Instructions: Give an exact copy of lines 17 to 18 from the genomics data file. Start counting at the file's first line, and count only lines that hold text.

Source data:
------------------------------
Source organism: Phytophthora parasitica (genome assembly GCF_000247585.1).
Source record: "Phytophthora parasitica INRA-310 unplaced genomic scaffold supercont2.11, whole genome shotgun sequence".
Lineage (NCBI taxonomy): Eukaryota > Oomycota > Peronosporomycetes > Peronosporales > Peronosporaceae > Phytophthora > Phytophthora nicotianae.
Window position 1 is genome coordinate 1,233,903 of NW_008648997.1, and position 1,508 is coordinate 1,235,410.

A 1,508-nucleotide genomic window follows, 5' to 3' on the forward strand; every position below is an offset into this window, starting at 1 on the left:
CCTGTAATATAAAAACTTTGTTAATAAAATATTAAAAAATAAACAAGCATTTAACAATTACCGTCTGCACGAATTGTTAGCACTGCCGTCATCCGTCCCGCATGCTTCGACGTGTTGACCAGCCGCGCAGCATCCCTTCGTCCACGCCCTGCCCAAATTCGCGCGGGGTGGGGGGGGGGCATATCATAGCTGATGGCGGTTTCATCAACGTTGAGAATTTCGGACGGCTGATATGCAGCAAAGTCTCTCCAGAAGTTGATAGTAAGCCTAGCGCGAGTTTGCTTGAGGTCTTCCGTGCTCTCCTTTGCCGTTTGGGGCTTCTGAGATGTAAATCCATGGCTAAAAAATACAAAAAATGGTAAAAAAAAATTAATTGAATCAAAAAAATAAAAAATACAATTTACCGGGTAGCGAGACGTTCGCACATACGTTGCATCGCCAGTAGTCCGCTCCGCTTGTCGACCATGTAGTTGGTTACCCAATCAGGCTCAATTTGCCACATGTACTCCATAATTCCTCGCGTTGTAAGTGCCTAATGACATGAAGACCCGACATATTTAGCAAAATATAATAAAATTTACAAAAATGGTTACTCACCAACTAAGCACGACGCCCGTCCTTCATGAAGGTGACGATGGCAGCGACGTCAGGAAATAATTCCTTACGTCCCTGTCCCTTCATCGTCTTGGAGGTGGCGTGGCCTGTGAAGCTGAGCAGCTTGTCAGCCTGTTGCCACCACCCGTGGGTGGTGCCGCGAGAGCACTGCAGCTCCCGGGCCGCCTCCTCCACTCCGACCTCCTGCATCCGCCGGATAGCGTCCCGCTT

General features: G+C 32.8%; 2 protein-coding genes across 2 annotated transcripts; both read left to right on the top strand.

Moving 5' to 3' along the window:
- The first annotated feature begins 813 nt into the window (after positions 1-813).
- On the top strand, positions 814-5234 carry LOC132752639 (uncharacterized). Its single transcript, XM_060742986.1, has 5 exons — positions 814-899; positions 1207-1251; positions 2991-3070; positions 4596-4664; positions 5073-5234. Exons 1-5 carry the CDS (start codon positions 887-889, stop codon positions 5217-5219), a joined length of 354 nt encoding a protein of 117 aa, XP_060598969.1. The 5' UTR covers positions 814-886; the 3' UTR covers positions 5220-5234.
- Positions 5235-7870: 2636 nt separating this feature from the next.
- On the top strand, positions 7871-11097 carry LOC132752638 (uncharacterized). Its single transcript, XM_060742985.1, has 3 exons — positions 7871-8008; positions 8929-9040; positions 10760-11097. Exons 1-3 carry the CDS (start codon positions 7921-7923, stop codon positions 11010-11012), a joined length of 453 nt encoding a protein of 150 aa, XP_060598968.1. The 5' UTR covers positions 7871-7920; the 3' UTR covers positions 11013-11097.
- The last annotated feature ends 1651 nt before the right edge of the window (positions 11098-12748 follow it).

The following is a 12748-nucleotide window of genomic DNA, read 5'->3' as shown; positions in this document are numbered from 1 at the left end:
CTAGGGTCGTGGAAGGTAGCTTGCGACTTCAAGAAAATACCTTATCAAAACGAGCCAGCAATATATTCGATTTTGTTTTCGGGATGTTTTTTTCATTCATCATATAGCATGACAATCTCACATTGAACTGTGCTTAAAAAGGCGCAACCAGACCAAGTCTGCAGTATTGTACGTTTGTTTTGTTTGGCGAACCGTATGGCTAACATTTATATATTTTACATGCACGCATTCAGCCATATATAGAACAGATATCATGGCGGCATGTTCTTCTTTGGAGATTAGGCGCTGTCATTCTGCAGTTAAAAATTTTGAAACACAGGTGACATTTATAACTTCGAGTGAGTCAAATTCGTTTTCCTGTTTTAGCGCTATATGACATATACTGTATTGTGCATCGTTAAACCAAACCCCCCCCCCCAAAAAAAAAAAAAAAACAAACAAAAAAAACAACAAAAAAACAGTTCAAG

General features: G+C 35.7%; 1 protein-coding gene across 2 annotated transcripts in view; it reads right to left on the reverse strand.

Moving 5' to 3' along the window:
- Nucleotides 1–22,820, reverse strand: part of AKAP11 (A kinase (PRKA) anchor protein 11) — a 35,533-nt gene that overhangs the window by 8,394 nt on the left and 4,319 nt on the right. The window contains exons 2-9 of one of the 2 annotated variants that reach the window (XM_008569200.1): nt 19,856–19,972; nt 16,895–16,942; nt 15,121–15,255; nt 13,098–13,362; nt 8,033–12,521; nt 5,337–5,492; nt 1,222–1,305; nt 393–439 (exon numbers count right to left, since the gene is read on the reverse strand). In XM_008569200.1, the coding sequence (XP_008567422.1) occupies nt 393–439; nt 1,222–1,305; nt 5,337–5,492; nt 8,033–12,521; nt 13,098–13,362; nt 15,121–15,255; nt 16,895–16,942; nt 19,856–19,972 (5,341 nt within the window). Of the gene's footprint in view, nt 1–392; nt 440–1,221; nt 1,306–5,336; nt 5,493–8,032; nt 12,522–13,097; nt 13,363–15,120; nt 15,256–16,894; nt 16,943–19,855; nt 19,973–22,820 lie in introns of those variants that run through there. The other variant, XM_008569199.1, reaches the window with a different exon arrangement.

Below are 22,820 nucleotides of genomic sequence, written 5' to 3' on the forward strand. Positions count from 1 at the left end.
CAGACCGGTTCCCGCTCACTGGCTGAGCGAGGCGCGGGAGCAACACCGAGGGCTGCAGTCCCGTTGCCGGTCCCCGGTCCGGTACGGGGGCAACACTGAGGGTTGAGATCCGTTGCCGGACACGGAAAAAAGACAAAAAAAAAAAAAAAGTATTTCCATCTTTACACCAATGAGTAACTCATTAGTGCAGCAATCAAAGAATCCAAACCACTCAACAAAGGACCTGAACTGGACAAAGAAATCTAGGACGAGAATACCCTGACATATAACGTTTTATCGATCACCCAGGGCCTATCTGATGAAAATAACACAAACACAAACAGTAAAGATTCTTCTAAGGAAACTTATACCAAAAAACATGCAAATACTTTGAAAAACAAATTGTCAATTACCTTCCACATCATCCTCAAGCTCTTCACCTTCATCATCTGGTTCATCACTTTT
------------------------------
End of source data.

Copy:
Moving 5' to 3' along the window:
- Nucleotides 1–22,820, reverse strand: part of AKAP11 (A kinase (PRKA) anchor protein 11) — a 35,533-nt gene that overhangs the window by 8,394 nt on the left and 4,319 nt on the right. The window contains exons 2-9 of one of the 2 annotated variants that reach the window (XM_008569200.1): nt 19,856–19,972; nt 16,895–16,942; nt 15,121–15,255; nt 13,098–13,362; nt 8,033–12,521; nt 5,337–5,492; nt 1,222–1,305; nt 393–439 (exon numbers count right to left, since the gene is read on the reverse strand). In XM_008569200.1, the coding sequence (XP_008567422.1) occupies nt 393–439; nt 1,222–1,305; nt 5,337–5,492; nt 8,033–12,521; nt 13,098–13,362; nt 15,121–15,255; nt 16,895–16,942; nt 19,856–19,972 (5,341 nt within the window). Of the gene's footprint in view, nt 1–392; nt 440–1,221; nt 1,306–5,336; nt 5,493–8,032; nt 12,522–13,097; nt 13,363–15,120; nt 15,256–16,894; nt 16,943–19,855; nt 19,973–22,820 lie in introns of those variants that run through there. The other variant, XM_008569199.1, reaches the window with a different exon arrangement.